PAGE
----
What are earwigs?

Earewigs are nocturnal insects, who like to crawl into small dark crevices during the day. Although they do have wings they don't like to fly. One of their defining features are their pincers.

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What do earwigs use their pincers for?

It’s uncertain but the forceps (technically called cerci) may offer a pinch defence — which is not painful, but may startle. Or they could help with the complex origami-fan-style folding of the membranous flight wings. They might also be used in courtship as the male’s are rounded whilst the female’s are narrow.

How do earwigs care for their young?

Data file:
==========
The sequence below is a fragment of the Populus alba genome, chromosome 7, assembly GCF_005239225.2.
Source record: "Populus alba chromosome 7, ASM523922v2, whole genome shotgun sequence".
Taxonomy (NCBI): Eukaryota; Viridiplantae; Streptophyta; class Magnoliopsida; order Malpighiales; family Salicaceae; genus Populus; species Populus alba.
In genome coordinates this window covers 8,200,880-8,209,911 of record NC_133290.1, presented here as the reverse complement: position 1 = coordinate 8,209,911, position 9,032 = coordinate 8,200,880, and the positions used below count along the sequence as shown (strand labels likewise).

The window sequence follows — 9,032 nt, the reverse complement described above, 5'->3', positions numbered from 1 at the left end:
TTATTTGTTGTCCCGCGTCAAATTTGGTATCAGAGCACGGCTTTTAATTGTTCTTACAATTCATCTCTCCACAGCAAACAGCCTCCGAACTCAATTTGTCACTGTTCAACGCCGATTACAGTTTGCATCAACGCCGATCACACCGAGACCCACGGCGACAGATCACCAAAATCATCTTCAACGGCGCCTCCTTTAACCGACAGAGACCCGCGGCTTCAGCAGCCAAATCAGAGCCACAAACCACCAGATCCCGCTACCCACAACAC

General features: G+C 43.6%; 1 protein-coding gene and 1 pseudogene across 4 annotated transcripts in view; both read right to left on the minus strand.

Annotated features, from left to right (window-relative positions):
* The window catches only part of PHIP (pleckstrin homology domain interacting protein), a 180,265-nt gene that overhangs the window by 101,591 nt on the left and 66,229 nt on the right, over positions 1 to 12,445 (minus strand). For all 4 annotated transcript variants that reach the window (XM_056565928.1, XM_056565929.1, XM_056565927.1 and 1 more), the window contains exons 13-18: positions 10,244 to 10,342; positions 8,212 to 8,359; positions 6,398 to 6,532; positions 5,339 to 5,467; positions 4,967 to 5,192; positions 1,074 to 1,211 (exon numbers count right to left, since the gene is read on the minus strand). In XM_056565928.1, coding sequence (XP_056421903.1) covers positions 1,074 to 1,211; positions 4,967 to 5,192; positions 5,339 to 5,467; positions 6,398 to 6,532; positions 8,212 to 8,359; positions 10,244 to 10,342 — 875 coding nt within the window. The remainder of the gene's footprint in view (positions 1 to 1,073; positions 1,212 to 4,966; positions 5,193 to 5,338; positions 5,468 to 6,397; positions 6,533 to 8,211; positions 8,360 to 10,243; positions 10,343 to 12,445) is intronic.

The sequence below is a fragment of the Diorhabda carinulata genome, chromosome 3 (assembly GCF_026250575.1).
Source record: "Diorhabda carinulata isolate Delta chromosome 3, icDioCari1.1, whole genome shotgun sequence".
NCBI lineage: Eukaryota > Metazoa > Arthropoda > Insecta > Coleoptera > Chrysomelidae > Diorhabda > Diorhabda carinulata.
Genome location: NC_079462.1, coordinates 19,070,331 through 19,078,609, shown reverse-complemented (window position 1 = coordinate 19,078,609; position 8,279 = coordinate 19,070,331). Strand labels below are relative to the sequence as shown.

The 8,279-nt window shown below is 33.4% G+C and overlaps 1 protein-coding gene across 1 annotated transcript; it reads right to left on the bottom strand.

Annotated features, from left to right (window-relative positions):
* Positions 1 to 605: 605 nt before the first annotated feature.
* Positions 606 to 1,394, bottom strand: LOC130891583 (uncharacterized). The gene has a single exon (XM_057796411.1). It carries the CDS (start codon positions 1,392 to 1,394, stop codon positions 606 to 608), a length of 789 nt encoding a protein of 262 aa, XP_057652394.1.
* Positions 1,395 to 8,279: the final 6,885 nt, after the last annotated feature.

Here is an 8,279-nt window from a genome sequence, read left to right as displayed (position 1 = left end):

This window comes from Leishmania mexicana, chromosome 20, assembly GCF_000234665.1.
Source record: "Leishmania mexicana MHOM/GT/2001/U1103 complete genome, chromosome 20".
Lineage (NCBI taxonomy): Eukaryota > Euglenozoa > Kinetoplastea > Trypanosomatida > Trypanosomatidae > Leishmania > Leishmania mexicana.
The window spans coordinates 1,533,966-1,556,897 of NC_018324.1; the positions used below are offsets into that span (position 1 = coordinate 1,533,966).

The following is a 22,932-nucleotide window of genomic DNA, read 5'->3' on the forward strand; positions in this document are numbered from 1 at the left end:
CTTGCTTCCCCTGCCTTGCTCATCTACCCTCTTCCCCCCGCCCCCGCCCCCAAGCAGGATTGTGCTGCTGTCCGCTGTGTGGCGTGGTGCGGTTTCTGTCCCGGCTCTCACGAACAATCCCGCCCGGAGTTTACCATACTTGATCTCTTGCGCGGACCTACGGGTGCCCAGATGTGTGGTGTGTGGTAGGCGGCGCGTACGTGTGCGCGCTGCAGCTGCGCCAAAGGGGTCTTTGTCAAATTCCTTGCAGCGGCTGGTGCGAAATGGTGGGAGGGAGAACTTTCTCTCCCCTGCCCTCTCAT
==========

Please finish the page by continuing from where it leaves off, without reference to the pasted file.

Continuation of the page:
A female earwig stands guard over her clutch of eggs, palpating them with her antennae and periodically licking them. This seems to offer protection from predators and also prevents the growth of fungi and mould. She maintains this motherly protection until the nymphs have hatched, helping them exit the egg shells and providing them with food.

Can - and do - earwigs really enter your ears?

Old English ear-wicga (ear-wiggler), is similar to perce-oreille (French for ear-piercer), ørentviste (Danish for ear-twister), and ohrwurm (German for ear worm). They crawl into tight spaces behind loose bark, between fence slats and under logs, but there is an oft-told tale of a homeless person reporting to experts that if you have a mind to sleep under a hedge then they might sometimes crawl into your earhole.

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Main image: Getty Images

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